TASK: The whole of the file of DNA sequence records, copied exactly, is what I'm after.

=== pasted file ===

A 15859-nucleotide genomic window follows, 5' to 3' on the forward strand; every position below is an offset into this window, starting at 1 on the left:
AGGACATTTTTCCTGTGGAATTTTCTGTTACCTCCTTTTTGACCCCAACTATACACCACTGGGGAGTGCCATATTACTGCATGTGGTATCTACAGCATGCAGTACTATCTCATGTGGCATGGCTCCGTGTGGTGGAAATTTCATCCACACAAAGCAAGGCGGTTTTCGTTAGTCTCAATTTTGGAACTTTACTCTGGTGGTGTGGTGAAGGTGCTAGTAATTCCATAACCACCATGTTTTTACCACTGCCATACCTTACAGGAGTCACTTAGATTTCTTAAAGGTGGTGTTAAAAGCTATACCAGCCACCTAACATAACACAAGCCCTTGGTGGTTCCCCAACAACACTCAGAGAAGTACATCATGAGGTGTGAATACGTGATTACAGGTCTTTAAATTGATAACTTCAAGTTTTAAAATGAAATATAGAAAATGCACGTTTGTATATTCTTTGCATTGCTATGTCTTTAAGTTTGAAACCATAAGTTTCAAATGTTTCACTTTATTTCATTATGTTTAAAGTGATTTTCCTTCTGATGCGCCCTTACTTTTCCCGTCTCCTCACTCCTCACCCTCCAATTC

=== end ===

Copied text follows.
A 15859-nucleotide genomic window follows, 5' to 3' on the forward strand; every position below is an offset into this window, starting at 1 on the left:
AGGACATTTTTCCTGTGGAATTTTCTGTTACCTCCTTTTTGACCCCAACTATACACCACTGGGGAGTGCCATATTACTGCATGTGGTATCTACAGCATGCAGTACTATCTCATGTGGCATGGCTCCGTGTGGTGGAAATTTCATCCACACAAAGCAAGGCGGTTTTCGTTAGTCTCAATTTTGGAACTTTACTCTGGTGGTGTGGTGAAGGTGCTAGTAATTCCATAACCACCATGTTTTTACCACTGCCATACCTTACAGGAGTCACTTAGATTTCTTAAAGGTGGTGTTAAAAGCTATACCAGCCACCTAACATAACACAAGCCCTTGGTGGTTCCCCAACAACACTCAGAGAAGTACATCATGAGGTGTGAATACGTGATTACAGGTCTTTAAATTGATAACTTCAAGTTTTAAAATGAAATATAGAAAATGCACGTTTGTATATTCTTTGCATTGCTATGTCTTTAAGTTTGAAACCATAAGTTTCAAATGTTTCACTTTATTTCATTATGTTTAAAGTGATTTTCCTTCTGATGCGCCCTTACTTTTCCCGTCTCCTCACTCCTCACCCTCCAATTC